There are currently two positions in the starting line-up where most of us would love to see replacements in the next year or two: point guard and small forward. At point, we obviously have Beno Udrih, one year into his five-season mid-level contract. At small forward, Andres Nocioni, Francisco Garcia and Donté Greene fill the ranks, with the footnote that Garcia is better at shooting guard and Greene needs at least another season before we talk about him as a potential starter. He's simply not ready yet.
So, obviously, the small forward "hole" is different from the point guard hole, in that at point guard the Kings have one substandard player best served as a back-up, while at small forward the Kings have two players capable of being stopgap starters and one young prospect, with the stopgap starters almost surely better served as back-ups. Udrih, Garcia and Nocioni off the bench at your guard/wing spots is not too shabby, if a little expensive.
We assume almost unanimously the point guard position will be dealt with in some form in the draft, specificially with the No. 4 pick. Whether that's Ricky Rubio, or Jrue Holiday, or Ty Lawson, or Stephen Curry, or Jeff Teague, or Jonny Flynn -- I don't know. But we assume that by hook or crook, through a trade down or up, Geoff Petrie and Jason Levien will find a Point Guard of the Future in this draft. Fingers crossed.
We have barely talked small forwards at all, though. This is in part because it is not a good draft for small forwards. Earl Clark is the top-rated small forward prospect, and he might not be a lottery pick. There's Victor Claver, who reportedly wants to fall to the second round to make more money when he comes over from Spain. There's ... um ... DaJuan Summers, Sam Young, Terrence Williams, Chase Budingers -- all swingmen. There's (gulp) Taylor Griffin. This is not a good small forward draft.
There is, of course, free agency and the trade market. But before we investigate who the Kings could (and perhaps should) target, we need to identify what exactly the Kings as presently constructed need from the position.
Clearly, the Kings need defensive help at every position. Nocioni is a hustling type, but he's not a particularly stout or impressive defender, either at either the individual or team level. He takes charges, but, well, so did Mikki Moore. Garcia can block shots at an abnormal rate -- he would have finished No. 2 behind Dwyane Wade in block rate among guards if he had played guard exclusively this season. He ended up a respectable No. 31 among forwards, ahead of Paul Millsap, LeBron James, Pau Gasol, Shawn Marion, LaMarcus Aldridge, Chris Bosh, Jeff Foster, Gerald Wallace, and (um) Jason Thompson.
Of course, blocks isn't the best measure in grading defense. On a very specific level, steals are more important. Garcia was No. 12 in steal rate among forwards last season; Nocioni finished No. 97 (of 120). But again, still, defense is not blocks and steals. Most great defenders get a bunch of blocks or a bunch of steals, some great defenders get a bunch of both. But some great defenders get few of either, and some mediocre defenders get a bunch of each. This is not a comprehensive way to assess defense, though I think we can look at the numbers of reasonably ascertain that Garcia is a better defender than Nocioni.
But there's a big problem in another sector of the game.
Namely, Garcia is an awful rebounder at the small forward position. He'd be fine at two-guard, but he's a huge hole at SF in the rebounding game. Ditto John Salmons. Peja Stojakovic was a bad rebounder for the small forward position. But during the heyday, Chris Webber and Vlade Divac were good rebounders, Scot Pollard was great, and Bobby Jackson rebounded like a small forward at the point guard position. There was coverage. (It should be noted the Kings were never an elite rebounding team, even the season their defense ranked best in the league.)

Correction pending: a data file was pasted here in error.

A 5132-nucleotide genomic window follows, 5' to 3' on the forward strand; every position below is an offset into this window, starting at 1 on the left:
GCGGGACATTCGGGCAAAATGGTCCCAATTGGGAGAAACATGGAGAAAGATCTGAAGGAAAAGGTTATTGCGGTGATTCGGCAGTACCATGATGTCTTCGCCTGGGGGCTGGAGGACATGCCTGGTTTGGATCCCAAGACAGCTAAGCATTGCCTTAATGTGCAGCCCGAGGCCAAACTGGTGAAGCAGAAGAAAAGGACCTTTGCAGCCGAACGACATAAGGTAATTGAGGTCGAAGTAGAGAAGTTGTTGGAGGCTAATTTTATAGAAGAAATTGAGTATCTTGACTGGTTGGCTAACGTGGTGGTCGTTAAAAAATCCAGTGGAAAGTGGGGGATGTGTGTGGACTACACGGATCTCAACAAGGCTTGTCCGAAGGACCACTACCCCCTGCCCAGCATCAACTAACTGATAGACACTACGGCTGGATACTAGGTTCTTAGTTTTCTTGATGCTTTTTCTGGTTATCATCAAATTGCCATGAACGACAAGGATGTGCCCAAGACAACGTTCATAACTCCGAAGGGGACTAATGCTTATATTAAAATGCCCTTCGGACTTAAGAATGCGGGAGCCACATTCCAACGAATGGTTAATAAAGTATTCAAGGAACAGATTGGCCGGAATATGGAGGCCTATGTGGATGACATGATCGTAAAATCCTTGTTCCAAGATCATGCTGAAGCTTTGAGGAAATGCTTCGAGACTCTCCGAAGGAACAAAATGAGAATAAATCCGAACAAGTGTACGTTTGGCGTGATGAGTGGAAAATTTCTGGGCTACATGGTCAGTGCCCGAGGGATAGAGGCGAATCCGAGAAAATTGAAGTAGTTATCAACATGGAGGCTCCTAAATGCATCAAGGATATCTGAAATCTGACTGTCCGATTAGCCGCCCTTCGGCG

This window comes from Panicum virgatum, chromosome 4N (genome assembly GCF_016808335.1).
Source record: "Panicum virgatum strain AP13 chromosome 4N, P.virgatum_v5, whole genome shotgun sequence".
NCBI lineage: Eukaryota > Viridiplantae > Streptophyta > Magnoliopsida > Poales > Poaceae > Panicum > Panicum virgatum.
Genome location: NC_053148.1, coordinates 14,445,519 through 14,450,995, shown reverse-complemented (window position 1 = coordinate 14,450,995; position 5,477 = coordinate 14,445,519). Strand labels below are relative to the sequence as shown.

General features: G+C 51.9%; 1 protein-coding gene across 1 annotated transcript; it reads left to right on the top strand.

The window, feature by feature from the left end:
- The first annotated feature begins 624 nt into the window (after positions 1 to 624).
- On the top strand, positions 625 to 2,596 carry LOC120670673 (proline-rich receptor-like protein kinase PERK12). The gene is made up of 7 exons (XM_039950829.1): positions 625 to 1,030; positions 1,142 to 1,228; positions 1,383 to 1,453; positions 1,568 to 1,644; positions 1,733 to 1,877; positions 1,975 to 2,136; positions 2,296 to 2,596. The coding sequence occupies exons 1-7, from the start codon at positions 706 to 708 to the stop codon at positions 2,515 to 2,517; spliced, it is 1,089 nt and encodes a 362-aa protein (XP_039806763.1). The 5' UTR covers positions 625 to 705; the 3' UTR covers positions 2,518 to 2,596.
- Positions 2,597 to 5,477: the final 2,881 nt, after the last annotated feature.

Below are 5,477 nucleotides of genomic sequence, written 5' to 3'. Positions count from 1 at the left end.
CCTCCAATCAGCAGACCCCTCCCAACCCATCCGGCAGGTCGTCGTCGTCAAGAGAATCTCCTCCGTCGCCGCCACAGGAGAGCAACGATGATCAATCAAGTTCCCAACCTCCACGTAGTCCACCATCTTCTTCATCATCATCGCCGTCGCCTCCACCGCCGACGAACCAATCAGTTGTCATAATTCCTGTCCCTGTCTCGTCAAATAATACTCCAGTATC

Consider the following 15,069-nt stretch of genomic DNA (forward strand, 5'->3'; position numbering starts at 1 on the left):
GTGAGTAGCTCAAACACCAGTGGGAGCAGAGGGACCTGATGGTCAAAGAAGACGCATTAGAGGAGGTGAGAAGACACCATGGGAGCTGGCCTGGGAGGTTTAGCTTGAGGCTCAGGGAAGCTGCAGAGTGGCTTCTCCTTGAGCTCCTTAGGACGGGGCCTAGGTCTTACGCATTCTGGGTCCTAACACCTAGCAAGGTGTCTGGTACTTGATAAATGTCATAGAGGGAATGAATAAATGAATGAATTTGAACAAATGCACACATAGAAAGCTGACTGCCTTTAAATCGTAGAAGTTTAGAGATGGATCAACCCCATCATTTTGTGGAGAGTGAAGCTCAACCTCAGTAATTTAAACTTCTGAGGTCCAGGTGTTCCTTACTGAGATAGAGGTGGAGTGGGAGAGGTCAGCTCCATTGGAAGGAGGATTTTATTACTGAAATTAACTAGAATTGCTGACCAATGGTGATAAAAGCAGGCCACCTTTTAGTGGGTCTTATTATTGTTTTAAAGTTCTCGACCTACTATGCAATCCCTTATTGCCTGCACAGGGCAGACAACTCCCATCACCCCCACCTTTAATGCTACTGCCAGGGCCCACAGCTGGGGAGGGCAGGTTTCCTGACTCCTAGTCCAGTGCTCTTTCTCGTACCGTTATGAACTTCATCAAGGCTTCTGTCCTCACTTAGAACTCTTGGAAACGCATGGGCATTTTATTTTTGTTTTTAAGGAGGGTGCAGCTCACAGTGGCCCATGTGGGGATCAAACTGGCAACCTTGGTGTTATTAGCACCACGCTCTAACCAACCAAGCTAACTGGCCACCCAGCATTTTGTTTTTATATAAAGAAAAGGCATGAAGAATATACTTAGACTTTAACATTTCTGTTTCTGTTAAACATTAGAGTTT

How's Nocioni on the boards? Rather good, actually ... especially on the defensive glass. He ranked No. 54 among forwards in defensive rebounding rate this season, ahead of a host of strong power forwards (including Kenyon Martin and LaMarcus Aldridge). Defensive rebounding is the team's real weakness on the glass. Sure, the Kings sucked on the offensive glass too. But the fundamentals are better there. Or, Jason Thompson is an amazing offensive rebounder, and you only need one (in the starting line-up and off the bench) to be decent in that category.
If your small forward can do a good job on the defensive glass, that will help the two bigs, neither of which is an amazing defensive rebounder. (Hawes finished No. 16 among 28 qualifying centers.)
With a suitable point guard, Kevin Martin, and Shock & Hawes, we shouldn't require too much offense out of our starting small forward. He needs to be able to hit open shots, which is a skill most small forwards have. Thankfully, our current starting-eligible small forwards have this skill. In spades. Garcia has shot better than 39% from three the last two seasons, and he's a stone cold killer from the corners. Nocioni is a bit overrated as a gunner -- he's not quite Jason Kapono -- but he's also quite good from deep, at 37% on his career and 44% as a King.
So there's the state of our small forward position. For what it's worth, Greene projects to fill every hole outlined. He'd be among the tallest starting small forwards in the league. He's an electric leaper. He blocked a ton of shots and rebounded well at Syracuse, and he's never been shy about taking threes. Finding his range and bulking up some will help his game immensely -- he has Rashard Lewis' body with the ebullience of Ronnie Price. It's going to take a ton of work, and it's frankly a long shot he'll reach his physical potential. But he'd be the perfect fit.
In the interim, the Kings need to a fill the hole. Will it be Nocioni's rebounding? Garcia's defense? A free agent's gifts?